Likewise also, if ye will cast your eyes upon a meaner example, look to Rahab the harlot: was it not thus with her? was she justified by such a dead and lazy faith, as ye speak of; and not rather by a lively and working faith; which caused her to hazard her life for the preservation of the Israelitish messengers, and to send them out another way?
II. 26. For as the body without the spirit is dead, so faith without works is dead also.
I do therefore conclude, that this faith of yours, which ye vainly pretend, separated from good works, is but a mere carcase of faith; having no truth, no life in it: no more than this body of ours, is a true human body, when it is destitute of the spirit wherewith it is animated.
III. 1. My brethren, be not many masters, knowing that we shall receive the greater condemnation.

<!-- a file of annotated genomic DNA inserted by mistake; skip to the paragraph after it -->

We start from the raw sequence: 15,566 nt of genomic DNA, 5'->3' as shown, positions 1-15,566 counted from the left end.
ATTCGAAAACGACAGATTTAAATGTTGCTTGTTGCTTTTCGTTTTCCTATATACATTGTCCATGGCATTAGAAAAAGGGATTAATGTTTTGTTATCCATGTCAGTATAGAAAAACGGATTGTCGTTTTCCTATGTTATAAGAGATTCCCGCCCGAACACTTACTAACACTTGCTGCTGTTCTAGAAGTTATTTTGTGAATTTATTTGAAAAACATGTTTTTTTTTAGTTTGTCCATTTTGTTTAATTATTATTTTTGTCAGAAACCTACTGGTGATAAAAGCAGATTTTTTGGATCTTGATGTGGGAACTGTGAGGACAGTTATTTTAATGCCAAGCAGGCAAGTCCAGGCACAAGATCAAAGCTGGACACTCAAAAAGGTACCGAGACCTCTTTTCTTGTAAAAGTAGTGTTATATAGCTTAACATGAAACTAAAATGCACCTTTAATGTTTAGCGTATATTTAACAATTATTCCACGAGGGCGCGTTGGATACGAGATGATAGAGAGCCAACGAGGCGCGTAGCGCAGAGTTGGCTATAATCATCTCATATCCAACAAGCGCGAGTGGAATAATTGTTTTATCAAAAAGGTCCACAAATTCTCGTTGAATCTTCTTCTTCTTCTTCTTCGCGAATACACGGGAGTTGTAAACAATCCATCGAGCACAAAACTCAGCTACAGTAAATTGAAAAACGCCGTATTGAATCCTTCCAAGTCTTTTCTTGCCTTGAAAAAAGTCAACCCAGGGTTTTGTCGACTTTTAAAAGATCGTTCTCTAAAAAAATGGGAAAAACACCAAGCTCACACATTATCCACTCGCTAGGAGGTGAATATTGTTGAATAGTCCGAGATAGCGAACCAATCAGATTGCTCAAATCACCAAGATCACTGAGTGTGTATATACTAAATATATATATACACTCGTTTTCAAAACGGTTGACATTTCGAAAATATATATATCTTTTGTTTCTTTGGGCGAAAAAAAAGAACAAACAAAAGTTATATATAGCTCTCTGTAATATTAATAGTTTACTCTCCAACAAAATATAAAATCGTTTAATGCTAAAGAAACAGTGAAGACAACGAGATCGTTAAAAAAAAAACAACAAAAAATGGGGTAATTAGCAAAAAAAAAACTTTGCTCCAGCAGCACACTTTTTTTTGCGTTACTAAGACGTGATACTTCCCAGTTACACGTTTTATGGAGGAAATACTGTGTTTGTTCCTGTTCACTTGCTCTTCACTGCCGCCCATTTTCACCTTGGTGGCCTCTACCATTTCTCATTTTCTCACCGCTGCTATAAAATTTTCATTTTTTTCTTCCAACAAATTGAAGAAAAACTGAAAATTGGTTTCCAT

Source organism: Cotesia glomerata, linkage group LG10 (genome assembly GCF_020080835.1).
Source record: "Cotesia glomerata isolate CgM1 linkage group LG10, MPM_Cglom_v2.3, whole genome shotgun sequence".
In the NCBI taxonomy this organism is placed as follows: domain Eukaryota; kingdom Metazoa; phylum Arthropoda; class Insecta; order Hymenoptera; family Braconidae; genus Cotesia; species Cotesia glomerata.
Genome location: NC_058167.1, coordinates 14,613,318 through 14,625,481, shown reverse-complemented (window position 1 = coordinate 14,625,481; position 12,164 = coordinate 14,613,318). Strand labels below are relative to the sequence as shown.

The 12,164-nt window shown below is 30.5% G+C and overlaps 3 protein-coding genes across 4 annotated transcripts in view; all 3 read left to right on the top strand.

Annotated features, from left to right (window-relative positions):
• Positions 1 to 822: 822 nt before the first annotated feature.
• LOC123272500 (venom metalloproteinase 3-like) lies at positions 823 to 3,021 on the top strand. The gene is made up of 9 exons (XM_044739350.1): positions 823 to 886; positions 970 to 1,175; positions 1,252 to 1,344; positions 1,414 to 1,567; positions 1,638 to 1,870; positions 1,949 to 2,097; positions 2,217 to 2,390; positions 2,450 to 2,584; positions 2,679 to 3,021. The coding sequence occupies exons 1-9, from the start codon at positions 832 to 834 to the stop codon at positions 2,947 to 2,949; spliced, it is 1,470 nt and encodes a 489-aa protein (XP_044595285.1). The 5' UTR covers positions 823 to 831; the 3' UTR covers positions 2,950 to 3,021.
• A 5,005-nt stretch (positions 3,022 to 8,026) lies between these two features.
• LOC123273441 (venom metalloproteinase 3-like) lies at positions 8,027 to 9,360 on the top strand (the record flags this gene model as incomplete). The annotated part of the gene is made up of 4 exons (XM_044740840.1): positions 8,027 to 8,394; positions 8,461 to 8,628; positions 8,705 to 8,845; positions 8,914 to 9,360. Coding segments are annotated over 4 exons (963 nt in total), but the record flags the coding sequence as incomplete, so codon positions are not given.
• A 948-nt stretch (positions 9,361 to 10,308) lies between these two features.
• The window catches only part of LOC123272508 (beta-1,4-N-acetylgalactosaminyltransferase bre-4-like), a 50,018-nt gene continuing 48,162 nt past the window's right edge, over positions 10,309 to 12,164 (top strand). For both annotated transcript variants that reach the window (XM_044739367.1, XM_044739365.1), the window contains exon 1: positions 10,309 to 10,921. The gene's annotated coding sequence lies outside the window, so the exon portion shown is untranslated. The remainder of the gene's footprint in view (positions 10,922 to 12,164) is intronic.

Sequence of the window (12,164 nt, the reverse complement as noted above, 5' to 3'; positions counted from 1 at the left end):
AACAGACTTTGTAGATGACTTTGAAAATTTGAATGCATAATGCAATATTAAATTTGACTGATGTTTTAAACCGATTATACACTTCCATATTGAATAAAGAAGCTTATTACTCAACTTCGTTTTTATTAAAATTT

My brethren, do not ambitiously affect the title of the authors and leaders of factions; drawing disciples after you: neither be ye rigid and uncharitable censurers of others; knowing that this pride and rigour of yours, shall bring upon you the greater condemnation.
III. 2. For in many things we offend all. If any man offend not in word, the same is a perfect man, &c.
For as we are all apt to offend in our whole carriage, so especially in our tongue: if any man have so much government of himself, therefore, as to rule his tongue, and not to lash out in offensive speeches; it is an argument that that man is every way well ordered, and able to command himself in all his other behaviour.
III. 5. Even so the tongue is a little member, and boasteth great things. Behold, how great a matter a little fire kindleth!
Even so the tongue is a little member, but may justly boast that it is able to do great matters: behold, how great a pile of wood a little fire is able to set in a flame, and to consume unto ashes!
III. 6. And the tongue is a fire, a world of iniquity: so is the tongue among our members, that it defileth the whole body.
Such a fire is the tongue; yea it is, though small, a whole world of iniquity and mischief; neither is there any kind of wickedness, which doth not proceed from thence.